Volume Controlled Ventilation This has been touched upon above. In this mode, a preset volume is delivered. This is achieved by delivering gas at a fixed flow rate. When looking at the relative waveforms, this results in a fixed gas flow rate until the tidal volume is delivered, at which point the ventilator stops. There may be a short inspiratory pause here, prior to exhalation. The airway pressure will rise steadily to a peak pressure, but may drop to a slightly lower plateau pressure during the inspiratory pause. This can be modified to slow the fixed flow rate, and therefore maximise the spread of the gas flow across the whole inspiratory cycle. This can therefore reduce peak pressures, reducing airway injury and optimise the filling of the alveoli with different time constants (speeds of filling) The ventilator will then switch to the expiratory phase, which is passive.
Pressure limited volume controlled This is one of the ways that the VCV and PCV advantages have been brought together. This mode delivers a fixed flow rate of gas, aiming for a target TV, much as with VCV. However, once a maximum preset pressure is reached, the gas delivery changes from fixed flow to simply maintaining this airway pressure. This allows some ongoing flow to occur to alveoli with a lower time constant, whilst not exceeding the desired airway pressure. The flow waveform is then that of a decelerating pattern.
Pressure Support/Assisted Spontaneous Breathing (ASB) In this mode, the patient's efforts to take a breath are detected by the ventilator. In response to this effort, the machine raises the airway pressure to a preset value, thereby giving positive pressure to assist with the breath. The breath detection is often when an inspiratory flow rate is detected by the machine. The speed of the pressurisation can also be adjusted, termed the ramp time. The inspiratory period will end when the patient stops taking a breath, detected by a fall in the inspiratory flow rates (i.e. is flow cycled) compared to the maximum flows (usually set to 25%). This will not ventilate the patient if they are not spontaneously breathing, although most machines have back up ventilation that will initiate a controlled mode of ventilation (e.g. VCV at 500ml x 12bpm) after a specified apnoea time e.g. 30s.
Synchronised Intermittent Mandatory Ventilation (SIMV) In this mode there are essentially 2 different types of ventilation ongoing. Time is divided up into cycles. In the mandatory phase, the machine wants to give a mandatory breath (either VCV or PCV in nature). If the patient triggers a breath in this window, then the mandatory breath will be given at this time. Outside this phase, the patient can breathe normally, and will often be given pressure support to their breaths (but not a mandatory breath).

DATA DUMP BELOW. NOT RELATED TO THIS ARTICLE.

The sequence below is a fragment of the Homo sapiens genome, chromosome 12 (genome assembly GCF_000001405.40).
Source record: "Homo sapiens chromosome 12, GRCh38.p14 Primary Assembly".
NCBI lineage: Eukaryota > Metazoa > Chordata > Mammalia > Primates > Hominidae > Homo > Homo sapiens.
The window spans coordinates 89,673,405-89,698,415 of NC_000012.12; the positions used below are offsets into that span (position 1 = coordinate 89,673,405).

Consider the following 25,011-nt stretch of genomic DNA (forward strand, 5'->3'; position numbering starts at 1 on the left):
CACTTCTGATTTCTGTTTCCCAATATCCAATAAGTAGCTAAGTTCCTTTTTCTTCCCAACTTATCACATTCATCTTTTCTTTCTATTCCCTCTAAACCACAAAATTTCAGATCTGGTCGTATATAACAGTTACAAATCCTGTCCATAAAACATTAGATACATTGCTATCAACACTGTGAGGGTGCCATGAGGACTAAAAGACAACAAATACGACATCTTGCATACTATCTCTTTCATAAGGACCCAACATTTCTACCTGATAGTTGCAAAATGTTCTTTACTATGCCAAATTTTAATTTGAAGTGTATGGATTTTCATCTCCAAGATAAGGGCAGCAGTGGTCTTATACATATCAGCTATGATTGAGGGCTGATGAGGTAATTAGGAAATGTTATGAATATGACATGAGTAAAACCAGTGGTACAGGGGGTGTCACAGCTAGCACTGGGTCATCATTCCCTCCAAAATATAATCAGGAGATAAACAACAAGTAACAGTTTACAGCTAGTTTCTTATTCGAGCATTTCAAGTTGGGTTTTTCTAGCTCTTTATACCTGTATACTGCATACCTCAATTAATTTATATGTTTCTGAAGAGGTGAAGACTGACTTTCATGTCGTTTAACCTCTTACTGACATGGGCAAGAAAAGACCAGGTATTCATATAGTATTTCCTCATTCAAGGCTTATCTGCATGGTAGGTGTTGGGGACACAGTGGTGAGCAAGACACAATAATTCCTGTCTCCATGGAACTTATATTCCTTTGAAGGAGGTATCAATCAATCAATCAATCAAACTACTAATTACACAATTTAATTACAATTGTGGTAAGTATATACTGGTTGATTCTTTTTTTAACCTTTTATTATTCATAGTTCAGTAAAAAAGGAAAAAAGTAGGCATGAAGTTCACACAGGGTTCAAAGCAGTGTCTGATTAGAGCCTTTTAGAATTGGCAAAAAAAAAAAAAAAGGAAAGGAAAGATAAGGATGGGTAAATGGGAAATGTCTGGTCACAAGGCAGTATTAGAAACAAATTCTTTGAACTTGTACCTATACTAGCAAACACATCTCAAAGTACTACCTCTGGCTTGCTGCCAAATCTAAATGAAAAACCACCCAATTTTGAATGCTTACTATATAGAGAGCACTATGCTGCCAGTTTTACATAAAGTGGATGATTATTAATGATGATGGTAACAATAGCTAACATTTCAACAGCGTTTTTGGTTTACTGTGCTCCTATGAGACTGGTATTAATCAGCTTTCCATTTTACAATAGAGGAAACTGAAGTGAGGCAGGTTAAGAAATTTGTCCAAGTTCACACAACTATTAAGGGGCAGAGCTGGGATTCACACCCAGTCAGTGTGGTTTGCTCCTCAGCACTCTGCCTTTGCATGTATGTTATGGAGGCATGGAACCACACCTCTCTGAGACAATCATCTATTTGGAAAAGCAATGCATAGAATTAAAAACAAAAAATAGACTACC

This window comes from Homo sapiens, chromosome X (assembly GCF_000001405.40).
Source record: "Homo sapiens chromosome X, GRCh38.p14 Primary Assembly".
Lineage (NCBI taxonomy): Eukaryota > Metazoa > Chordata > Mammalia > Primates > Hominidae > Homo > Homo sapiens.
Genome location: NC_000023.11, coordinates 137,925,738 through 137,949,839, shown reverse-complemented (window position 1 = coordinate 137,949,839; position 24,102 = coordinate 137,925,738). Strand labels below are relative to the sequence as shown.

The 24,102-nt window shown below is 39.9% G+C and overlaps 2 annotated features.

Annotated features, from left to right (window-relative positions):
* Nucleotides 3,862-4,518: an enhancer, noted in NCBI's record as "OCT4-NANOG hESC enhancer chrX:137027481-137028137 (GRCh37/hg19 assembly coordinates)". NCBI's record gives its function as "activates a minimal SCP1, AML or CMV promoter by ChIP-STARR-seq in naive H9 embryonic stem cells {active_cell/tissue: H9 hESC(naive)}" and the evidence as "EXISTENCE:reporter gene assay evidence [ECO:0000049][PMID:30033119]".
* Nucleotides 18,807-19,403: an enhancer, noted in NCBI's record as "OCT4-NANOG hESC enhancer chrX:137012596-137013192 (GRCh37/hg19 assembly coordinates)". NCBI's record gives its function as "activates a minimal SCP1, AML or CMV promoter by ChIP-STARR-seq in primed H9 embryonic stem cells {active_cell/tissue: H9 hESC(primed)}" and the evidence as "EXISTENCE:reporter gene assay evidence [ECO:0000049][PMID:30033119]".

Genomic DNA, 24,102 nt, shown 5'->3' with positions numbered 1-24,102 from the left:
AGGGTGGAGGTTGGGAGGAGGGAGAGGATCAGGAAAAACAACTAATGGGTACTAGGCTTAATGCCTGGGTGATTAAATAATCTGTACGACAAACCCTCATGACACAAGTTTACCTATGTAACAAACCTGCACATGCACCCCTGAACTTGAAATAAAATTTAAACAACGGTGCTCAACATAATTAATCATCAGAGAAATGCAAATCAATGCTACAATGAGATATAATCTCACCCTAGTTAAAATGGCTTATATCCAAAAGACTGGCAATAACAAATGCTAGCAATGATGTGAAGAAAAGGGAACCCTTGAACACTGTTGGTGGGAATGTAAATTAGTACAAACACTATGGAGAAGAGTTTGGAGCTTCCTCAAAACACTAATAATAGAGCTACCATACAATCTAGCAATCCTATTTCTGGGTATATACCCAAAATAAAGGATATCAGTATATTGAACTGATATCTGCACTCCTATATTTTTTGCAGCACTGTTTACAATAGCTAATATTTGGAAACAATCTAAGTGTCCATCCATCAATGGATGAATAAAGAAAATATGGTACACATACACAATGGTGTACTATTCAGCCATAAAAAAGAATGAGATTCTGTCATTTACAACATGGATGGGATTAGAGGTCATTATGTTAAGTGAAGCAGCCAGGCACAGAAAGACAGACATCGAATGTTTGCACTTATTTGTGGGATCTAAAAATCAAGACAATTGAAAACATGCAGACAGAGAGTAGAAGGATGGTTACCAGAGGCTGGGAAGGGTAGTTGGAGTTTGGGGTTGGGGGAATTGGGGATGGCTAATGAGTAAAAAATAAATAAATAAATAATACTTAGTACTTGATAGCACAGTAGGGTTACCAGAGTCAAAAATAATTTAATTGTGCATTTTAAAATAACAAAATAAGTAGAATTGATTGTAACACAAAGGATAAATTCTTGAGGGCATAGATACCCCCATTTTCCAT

Assist Control Ventilation (ACV) Here there is a TV set, as with VCV (or it can be a PCV set up). This will be given as a mandatory mode in the normal way, at a set RR. However, if the patient initiates a breath, the ventilator will given the mandatory TV breath at this time. The respiratory effort is detected by either a drop in pressure or by a change in flow.
Biphasic Positive Airway Pressure (BIPAP) This is essentially spontaneous ventilation occuring on top of mandatory ventilation. The mandatory component cycles between two different airway pressures, similar to PCV. However, as the flows to the circuit are kept high, the patient is able to breath over these two levels. It is essentially like having two different levels of CPAP when the patient is breathing, or is just PCV if they are not. Note: the term BIPAP is also sometimes used for a mode of NIV.
Airway Pressure Release Ventilation (APRV) is a variant of BIPAP where there is a long inspiratory (high pressure) phase compared to expiratory (low pressure). This gives the optimum conditions for alveolar recruitment, so may be used in cases of stiff alveoli to aid oxygenation. The low pressure level is generally set fairly low to aid expiration and reduce the CO2 retention that may occur.
Pressure regulated volume control (PRVC) There are a few other names for this mode, but it essentially blends the advantages of VCV and PCV by delivering the desired volume but with a PCV waveform. It does this by initially delivering a VCV and measuring the plateau pressure that result. This is used as the pressure value for the next breath as a VCV mode. Measurements of the ongoing resulting TVs allow regular adjustment of the inspiratory pressure (if needed) to continue to achieve the desired volume.
Links & References
Al-Shaikh, B. Stacey, S. Essentials of anaesthetic equipment (3rd ed). Churchill Livingstone Elsevier. 2007
Dornan, R. Principles of IPPV. e-LFH. 2016.
Gould, T. Ventilation - Basic modes 1. e-LFH. 2016.
Gould, T. Ventilation - Basic modes 2. e-LFH. 2016.